• Published on | Dec 31, 2015 | by Chris Osborn

3D Printing + Woodworking = Christmas

I’ve really enjoyed my 3D printer, so much so that I wanted to see how many gifts I could make using it. Making things for kids is pretty easy, there’s tons of little toys all over Thingiverse. Ideas for everyone else though are much harder to come up with. Sure there’s lots of silly little trinkets, but those are things for handing out at a trade show, not for giving as presents.

The beer lock & puzzle box I made Looking all over for ideas I found these beer locks and a labyrinth puzzle box. Instantly an idea popped into my head: I’d make one of those beer caddies and use the beer locks and put the keys in the puzzle box. Not an entirely 3D printed gift, but entirely home-made. And I was sure I had more than enough scraps around to make the caddy.

To me though a plain beer caddy with beer in it was boring. I had to do more than just make a simple box. My cousin had introduced me to a game called pig hole when I was visiting for Thanksgiving. It’s a really simple game he picked up in Germany and it seemed like it’d make a good drinking game. Looking on Thingiverse I even found a pig that would be perfect! The only problem was that the size of the game box would be wider than the beer caddy. How to fill the extra space?

Giving it more thought I decided I could put a couple of glasses in the middle between the bottles. That would make the caddy both longer and wider, giving me lots of room for the game board.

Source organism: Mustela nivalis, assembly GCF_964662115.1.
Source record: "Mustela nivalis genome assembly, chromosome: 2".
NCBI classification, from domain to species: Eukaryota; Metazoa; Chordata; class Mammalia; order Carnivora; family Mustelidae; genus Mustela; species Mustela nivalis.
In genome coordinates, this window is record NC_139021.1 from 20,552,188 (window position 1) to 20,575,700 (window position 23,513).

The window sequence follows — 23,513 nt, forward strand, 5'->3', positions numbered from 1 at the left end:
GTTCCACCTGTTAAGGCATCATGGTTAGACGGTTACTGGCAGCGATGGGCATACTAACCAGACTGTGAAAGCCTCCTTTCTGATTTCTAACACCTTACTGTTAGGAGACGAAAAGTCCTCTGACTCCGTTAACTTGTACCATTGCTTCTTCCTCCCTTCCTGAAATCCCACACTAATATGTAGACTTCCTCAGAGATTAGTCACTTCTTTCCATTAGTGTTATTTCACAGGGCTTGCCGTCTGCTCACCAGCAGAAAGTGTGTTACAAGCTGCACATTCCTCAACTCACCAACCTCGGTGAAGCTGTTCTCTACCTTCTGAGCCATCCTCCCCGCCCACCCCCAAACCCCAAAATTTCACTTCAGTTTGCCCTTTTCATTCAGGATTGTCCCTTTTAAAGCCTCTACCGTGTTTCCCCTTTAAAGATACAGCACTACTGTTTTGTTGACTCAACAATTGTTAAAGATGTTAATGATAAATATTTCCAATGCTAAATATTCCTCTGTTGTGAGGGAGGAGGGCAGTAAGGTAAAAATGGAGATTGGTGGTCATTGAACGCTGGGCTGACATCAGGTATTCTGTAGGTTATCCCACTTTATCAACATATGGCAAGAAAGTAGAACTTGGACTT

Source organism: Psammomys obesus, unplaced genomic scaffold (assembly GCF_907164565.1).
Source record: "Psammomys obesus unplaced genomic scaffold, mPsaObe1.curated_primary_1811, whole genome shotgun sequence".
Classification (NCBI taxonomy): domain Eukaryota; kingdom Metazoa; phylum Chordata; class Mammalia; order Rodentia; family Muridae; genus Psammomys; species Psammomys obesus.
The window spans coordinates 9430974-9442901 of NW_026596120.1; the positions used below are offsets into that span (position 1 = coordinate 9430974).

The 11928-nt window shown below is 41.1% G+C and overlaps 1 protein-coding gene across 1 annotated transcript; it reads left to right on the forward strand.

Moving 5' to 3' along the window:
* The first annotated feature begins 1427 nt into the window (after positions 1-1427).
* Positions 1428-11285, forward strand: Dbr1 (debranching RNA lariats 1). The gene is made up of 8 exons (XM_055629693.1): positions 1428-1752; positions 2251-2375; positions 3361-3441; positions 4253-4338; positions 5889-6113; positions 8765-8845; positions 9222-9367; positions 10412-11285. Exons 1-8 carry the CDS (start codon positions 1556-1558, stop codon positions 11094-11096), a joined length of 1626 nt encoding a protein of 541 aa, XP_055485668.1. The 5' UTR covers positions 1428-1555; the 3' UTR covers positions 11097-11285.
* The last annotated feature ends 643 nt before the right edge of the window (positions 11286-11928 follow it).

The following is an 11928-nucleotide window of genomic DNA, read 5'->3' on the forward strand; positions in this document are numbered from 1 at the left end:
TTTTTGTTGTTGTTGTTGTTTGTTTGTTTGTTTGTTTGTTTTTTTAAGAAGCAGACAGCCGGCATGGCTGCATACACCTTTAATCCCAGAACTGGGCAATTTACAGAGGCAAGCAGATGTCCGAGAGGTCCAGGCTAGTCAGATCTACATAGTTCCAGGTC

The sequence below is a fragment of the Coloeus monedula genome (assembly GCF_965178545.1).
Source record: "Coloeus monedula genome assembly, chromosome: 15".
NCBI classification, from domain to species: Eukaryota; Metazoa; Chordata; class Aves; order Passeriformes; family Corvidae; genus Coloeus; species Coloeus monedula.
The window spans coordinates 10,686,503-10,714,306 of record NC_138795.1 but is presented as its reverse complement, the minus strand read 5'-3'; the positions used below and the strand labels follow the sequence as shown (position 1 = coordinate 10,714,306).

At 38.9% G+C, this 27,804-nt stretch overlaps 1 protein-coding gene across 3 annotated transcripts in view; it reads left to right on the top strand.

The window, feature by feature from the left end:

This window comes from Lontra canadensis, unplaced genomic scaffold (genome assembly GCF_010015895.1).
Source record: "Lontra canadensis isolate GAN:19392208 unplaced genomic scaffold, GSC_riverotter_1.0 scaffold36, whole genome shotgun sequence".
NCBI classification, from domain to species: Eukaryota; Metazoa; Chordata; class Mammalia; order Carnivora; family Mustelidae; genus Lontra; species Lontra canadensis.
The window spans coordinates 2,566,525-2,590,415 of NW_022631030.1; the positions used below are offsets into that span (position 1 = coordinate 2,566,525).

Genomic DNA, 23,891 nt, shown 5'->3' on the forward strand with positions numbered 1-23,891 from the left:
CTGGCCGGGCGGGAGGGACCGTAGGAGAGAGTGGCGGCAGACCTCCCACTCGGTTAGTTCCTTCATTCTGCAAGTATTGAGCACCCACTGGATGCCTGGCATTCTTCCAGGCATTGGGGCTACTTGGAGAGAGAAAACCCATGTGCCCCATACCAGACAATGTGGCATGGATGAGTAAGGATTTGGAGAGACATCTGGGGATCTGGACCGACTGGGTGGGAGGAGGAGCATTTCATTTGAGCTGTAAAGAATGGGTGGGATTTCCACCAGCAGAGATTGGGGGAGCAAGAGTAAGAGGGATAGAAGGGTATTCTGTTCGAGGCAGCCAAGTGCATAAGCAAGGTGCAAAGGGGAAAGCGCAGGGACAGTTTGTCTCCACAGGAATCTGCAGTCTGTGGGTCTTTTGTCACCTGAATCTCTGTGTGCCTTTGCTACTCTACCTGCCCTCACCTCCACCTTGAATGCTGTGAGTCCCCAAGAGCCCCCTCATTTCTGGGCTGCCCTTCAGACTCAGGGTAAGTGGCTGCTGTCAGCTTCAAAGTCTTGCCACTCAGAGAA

Salvaged pallet boards Looking around the garage I found a pile of boards I had saved from a pallet that I dismantled years ago. The boards were rough but 7/8” thick which was more than enough to mill down and leave me with at least 1/2”. After getting it all planed I ended up with 11/16” thick boards. Normally when using recycled wood I’d cut out all the nail holes and knots, but in this case I made an effort to keep as much as that stuff as I could, to add to that rustic look.

To separate the bottles and glasses I made an insert out of 1/4” plywood. To cut the circles I used my CNC to make a template. So that the router didn’t have to do as much work I roughed them out and then used the router to cut the holes in both the top and bottom at the same time.

Finished caddy with glasses and games underneath The game storage was underneath the caddy. I used some small magnets on the bottom shelf and under each box to keep the boxes held in place and still allow them to slide out from either side.

All the woodworking was done using traditional joinery, no hardware, nails, or screws were used, just glue. The whole thing turned out great, although it was a bit heavy. 


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